Running on the beach varies a bit from cross country or mud running events. It's a good workout because the sand is soft and easy on the joints, like grass, but can be hard work at times in the wetter sand. Mostly the underfoot "give" is less than half an inch.
The reason that running on sand is so hard is that every time you attempt to push off it, it gives way, requiring you to exert approximately 1.6 times the energy that would be required to maintain the same speed on solid ground.
For walkers, make that 2.1 ot 2.7 times for energy. Because the sand is so soft and moves with each step, the muscles have to generate a slightly greater force than running on a hard surface in order to move.
In 1998 a comparative study of 60 men aged 15 to 21 in Turkey showed that sand running produced a greater increase in calf circumference over road running and a larger boost in maximum aerobic power (VO2max).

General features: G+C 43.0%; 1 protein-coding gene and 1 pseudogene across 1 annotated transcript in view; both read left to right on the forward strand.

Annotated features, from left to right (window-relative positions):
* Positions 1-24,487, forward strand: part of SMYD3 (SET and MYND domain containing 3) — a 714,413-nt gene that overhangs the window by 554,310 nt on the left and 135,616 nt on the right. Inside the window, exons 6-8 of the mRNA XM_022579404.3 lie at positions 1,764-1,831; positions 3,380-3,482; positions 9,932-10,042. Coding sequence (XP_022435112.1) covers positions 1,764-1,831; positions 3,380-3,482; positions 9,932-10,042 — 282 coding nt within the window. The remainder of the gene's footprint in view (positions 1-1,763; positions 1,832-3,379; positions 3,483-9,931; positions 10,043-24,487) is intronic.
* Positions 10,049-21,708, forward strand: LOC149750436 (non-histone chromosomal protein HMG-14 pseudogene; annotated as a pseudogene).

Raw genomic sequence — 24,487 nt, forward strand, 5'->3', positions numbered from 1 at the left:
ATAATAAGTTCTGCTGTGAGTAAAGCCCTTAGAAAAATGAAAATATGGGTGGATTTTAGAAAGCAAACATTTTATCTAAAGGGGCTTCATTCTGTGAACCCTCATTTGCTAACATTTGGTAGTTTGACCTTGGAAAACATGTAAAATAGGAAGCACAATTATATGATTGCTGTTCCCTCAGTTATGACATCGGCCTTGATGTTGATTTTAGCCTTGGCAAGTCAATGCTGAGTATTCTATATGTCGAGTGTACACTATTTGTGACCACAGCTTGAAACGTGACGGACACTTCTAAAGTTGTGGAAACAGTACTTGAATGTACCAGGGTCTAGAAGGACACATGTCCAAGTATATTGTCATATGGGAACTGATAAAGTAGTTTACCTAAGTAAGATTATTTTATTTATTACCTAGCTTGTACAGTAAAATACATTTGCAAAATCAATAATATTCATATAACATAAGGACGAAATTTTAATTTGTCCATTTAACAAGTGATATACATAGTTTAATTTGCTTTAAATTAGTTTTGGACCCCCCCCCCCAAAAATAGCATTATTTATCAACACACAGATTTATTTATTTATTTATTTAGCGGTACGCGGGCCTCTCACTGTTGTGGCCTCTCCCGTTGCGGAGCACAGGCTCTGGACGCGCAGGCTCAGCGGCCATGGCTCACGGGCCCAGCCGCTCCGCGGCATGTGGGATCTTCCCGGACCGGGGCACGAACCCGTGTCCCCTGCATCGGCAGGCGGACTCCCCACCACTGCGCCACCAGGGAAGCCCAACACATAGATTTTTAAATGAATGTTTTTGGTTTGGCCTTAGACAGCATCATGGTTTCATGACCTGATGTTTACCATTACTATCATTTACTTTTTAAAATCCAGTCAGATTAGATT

The calf size increases came from the muscle overload effect. The VO2max jump resulted from the sand group's working harder to keep up with the road runners.
Beach running is much better in terms of impact on the joints and bones than running on tarmac and concrete. You will however run slower on sand than on grass or road, so don't base your road time on what you can do on the sand. When you do hit the road it will seem easy.
When you run on sand you may find running close to the water gives a firmer sand basis. It is also good practice for big races as you quite often have to dodge waves and thus detour from the straight line. If you misjudge a big wave you can get very wet as it pushes you over.
Watch out for camber on the beach. Don't just run one way along the beach or you'll find the slight incline may impact your stride a bit. Ideally run one way and back the other, to avoid too much stress on one side. Half way through your run, on the far side, take refreshing dip and then run back.
A relaxed jog along the water's edge is easy. For a slightly greater challenge you can run in the water. Vary the depth to adjust the resistance. Jump over small waves like in an obstacle race. If you fall, the water will soften your impact a fair bit.
You can also adjust the training level with the amount of clothes you wear and how wet they get during your training. The more you splash as you run, the more water your clothes soak up and make it harder for you to run.
Running shorts and singlet won't weigh you down much. A wet jogging suit can become a fair challenge. You'll be quite exhausted after this.